Billie Eilish: Future of Youth Fashion?

If the Bad Guy singer was not at the Grammys, she might have been a resident of Suzhou, an eighteen-year-old punk-auntie taking a walk in the city in jammies

 

Billie Eilish Grammys

Billie Eilish, it’s not enough that you won four Grammys, you had to turn up in that outfit. You had to align yourself with Gucci; you had to get them to make you a set of pyjamas to strut the red carpet. In fact, head-to-nail-to-toe Gucci. Sure, we get it: this is a luxury take on what you’re used to. And yes, Gucci’s fastest-growing slice of the business is consumers like you: 24 and under—what marketeers call Gen Z. We get it. You have made some unconventional musical choices, why did you make a conventional fashion pick? We don’t mean just the get-up; we mean the brand too. Seriously, how much more anti-fit clothes do we need to see, how many more logos-as-repeated-patterns?

You’re known to wear figure-obscuring clothes, but we didn’t think that you’d don your dad’s nightwear to the Grammys. Or, obnubilate what were later revealed to be not unattractive eyes and mouth, from which you had sung so captivatingly. We know you like to dress to avoid being tagged babe or sexy. We know. But must modesty be this covered-up? Must not-following-the-contours-of-the-body be this baggy? Must taking attention off the female form be this androgynous?

Sure, it’s different, what you’re doing/wearing/showing. You don’t have Lisso’s heft to need to prove that sexiness can come in other shapes. You don’t have Ariana Grande’s pony tail to show that cute can negate curly, flowing locks. You don’t have Lana Del Rey’s retro vibe to wear things in a certain way and, as a result, look not of the present. But, you don’t have to obscure your youth to downplay it or diminish it. You don’t have to succumb to the persistent convention that ugly can be pretty.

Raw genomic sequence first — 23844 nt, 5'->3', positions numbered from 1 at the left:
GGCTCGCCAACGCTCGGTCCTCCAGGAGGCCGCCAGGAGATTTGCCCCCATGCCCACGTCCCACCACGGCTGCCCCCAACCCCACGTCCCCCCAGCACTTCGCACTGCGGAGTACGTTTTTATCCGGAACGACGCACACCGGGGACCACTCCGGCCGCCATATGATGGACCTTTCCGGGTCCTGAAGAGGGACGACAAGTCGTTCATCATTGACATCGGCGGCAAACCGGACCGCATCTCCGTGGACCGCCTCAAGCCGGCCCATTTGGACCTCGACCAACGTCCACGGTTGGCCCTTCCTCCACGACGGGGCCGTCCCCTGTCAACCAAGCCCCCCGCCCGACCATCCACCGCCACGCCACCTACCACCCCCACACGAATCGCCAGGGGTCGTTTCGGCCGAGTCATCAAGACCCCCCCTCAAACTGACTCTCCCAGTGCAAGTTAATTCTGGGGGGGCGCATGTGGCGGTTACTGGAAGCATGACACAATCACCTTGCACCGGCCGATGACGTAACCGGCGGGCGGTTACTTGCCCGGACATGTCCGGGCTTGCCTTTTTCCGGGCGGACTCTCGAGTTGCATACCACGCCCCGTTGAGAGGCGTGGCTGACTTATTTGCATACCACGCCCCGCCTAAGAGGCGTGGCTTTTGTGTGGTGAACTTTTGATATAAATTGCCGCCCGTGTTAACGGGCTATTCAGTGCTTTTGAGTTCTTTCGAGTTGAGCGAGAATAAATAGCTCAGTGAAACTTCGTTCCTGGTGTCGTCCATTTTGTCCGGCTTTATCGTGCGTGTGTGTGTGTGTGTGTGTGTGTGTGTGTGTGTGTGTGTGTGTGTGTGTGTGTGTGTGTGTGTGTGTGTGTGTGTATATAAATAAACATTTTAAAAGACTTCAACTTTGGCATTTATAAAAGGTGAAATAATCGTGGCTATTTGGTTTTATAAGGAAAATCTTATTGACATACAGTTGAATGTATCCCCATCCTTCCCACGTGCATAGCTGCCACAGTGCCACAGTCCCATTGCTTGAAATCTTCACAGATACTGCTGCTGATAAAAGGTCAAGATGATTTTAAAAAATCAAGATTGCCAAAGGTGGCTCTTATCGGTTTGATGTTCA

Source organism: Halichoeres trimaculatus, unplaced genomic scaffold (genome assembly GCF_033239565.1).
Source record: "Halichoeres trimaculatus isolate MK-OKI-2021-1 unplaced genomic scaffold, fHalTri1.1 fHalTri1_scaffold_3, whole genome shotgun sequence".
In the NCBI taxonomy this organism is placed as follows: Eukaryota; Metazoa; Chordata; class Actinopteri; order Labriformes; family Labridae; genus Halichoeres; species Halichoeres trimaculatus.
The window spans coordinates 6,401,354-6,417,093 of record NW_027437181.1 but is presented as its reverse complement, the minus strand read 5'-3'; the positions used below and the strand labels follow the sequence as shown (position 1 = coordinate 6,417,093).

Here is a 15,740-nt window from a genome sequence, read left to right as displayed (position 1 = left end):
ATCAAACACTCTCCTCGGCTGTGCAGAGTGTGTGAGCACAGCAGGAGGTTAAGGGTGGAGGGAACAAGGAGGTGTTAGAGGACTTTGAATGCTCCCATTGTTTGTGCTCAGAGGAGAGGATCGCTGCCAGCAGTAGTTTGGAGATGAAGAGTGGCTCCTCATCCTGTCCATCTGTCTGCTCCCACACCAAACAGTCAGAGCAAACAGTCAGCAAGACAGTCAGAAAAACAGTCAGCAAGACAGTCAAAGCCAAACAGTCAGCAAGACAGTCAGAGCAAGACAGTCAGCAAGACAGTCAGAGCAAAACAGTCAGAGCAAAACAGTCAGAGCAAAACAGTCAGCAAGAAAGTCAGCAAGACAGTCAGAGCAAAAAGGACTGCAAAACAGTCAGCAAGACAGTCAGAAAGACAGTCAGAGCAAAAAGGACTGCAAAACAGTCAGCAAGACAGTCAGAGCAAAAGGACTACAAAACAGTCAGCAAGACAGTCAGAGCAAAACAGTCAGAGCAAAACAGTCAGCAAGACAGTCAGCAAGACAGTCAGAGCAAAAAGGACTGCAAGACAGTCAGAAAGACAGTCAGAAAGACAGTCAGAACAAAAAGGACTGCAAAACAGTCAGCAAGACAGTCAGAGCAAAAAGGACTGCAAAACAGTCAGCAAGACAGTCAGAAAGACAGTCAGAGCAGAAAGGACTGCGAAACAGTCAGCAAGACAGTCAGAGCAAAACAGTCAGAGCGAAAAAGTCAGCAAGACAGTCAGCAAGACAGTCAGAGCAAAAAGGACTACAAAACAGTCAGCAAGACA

As a performer, you’re compelling to watch. In the Bad Guy MV, it is a joy to see you prance about—the infectious synths and bass so divorced from your soft, almost whispery near-monotone vocals that soundtrack your don’t-give-a-damn play with the camera. You bring to mind Janis Ian (Mean Girls), but you make her look lame. Even your yellow hoodie and jogger make The Bride’s (Kill Bill) similarly hued track suit pale in comparison. It helps that all the while, you sing that you’re the “make-your-girlfriend-mad type/might-seduce-your-dad type.” In baggy clothes? What sexual powers are hidden in them?

Your debut album, last year’s beautiful oddity When We All Fall Asleep, Where Do We Go? include the standout track, the seductive/hummable/tender Everything I Wanted, which sounds like it is in the process of being written… in a corner of a dance club… with the EDM in the background. Or, something Miley Cyrus probably wished she had composed. In the accompanying self-directed MV that seems like a snap of a suicide attempt, you sing mostly in an ominously dark car. Your clothes cannot be discerned; they may not even be there. We saw only your anguished face. Fashion doesn’t matter. Billie Eilish, you’re no Taylor Swift. Thank goodness for that.

Photo: Amy Sussman/Getty Images

3 thoughts on “Billie Eilish: Future of Youth Fashion?

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